Q: Won’t my dog just learn to self-soothe?A: Ah, one of the greatest myths in baby-raising and dog-raising. Self-soothing doesn’t actually exist…at least not the way we think it does. Allowing them to “cry it out” doesn’t change their stress level; it only changes their behaviour. They cry for less time each time because they’re learning that crying doesn’t work to bring us back to them, but they still experience the distress and this is still apparent in the measurement of cortisol – the stress hormone. This is an article that talks about this in babies. Most of the time, dogs who experience home-alone issues and are left to “cry it out” will escalate into a panic.

Q: Is it normal that my puppy follows me from room to room outside of the homework? How do I make him/her stay?A: Yep! Even if your puppy didn’t have home-alone issues, they will likely follow you here and there when you’re moving about because they’re curious and social creatures who want in on the action. I don’t bother teaching a “stay” for this – they usually grow out of this after a while (some dogs do, some don’t, some take a year) so it’s not that important. It won’t have an effect on the work you’re doing. 

Q: What if my puppy learns that barking makes me come back? A: This is called a “behaviour chain” and if it develops, it tells me that you might be leaving your puppy longer than they can handle (hence the barking) and that you come back when they’re barking, every time. If it happens once or twice, it’s not the end of the world. If it happens repeatedly, we will have a dog who learns that barking makes you come back. You could wait until they’re quiet and then return, but then you might be waiting for an hour! It’s not worth it to let a puppy “bark it out” – we know that this causes more harm than good, so just go back and let’s look at ways to work through it together. Get in touch with me so that I can help!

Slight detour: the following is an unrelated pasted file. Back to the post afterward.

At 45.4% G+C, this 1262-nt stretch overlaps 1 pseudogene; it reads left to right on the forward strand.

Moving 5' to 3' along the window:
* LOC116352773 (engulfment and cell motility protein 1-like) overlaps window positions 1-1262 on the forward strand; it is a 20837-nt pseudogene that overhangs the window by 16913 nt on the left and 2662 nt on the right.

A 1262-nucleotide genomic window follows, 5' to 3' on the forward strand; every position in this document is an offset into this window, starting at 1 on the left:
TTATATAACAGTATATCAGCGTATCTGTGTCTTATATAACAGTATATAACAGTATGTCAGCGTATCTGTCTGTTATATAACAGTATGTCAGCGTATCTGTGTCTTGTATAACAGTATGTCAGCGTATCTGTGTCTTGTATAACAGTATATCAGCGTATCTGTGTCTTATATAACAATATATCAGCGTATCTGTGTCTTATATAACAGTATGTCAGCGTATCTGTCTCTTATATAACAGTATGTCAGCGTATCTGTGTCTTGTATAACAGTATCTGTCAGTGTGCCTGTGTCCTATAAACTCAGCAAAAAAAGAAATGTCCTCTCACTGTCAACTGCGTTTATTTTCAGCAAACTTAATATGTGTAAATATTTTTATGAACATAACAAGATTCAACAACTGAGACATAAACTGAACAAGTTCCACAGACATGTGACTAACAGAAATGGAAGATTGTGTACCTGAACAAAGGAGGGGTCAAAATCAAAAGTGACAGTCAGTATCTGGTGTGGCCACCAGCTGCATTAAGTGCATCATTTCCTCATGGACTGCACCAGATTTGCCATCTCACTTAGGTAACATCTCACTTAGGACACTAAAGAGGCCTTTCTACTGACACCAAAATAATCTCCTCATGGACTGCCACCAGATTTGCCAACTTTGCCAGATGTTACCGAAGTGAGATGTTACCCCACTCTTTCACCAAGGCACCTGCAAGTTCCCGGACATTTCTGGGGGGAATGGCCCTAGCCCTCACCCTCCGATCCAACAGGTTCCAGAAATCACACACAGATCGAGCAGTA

Q: Should I let my puppy sleep on the bed?A: Nope! And it’s not for the reason you imagine. The first reason I say “don’t let puppy sleep on the bed” is because they are not going to be 100% reliable in the potty training department for the first year and it is not fun to have to clean that up in the middle of the night or when they learn to pee on your bed because it’s nice and cosy. The second reason is because I want to take advantage of this critical learning period and teach them that being in their crate or confinement area is awesome, especially overnight. 

Q: Should I ignore my puppy for ten minutes before I leave and ten minutes when I come home? A: No. Puppies don’t understand why we’re avoiding them and it can cause more stress. Just be normal. Don’t get them worked up before you leave, of course…and don’t make a big fuss, but there’s no need to walk around staring at the ceiling and avoiding eye contact… I recommend that when you come home, get yourself unpacked, give your puppy a simple, calm “hello” and then out to potty right away. 

Q: Can I use treats to reward calm behaviour?A: Not really… Treats are not effective when we’re working through preventing home-alone issues. We will simply help our puppy feel safe and comfortable when alone and associate amazing things with their crate or confinement area as we work through this program. 

Q: Can I use punishment to correct bad behaviour?A: No! Punishment is never recommended with separation-related issues. We’re trying to prevent a problem, rather than cause one, and punishment is famous for causing other behaviour issues based in fear and anxiety. Puppies are so similar to children, so look at it from that angle. If you wouldn’t punish an infant for this behaviour, don’t punish a puppy for it. They’re not being anxious to get back at you or “piss you off” – they’re being anxious because…they’re anxious.  

Q: But isn’t my puppy just being stubborn, bad, or spiteful?A: We often think that puppies are being stubborn, disobedient, and spiteful when they are exhibiting behaviours like this, however puppies (just like infants) are not capable of these things. Doesn’t that change your perspective a bit? It puts our pups in a whole new light.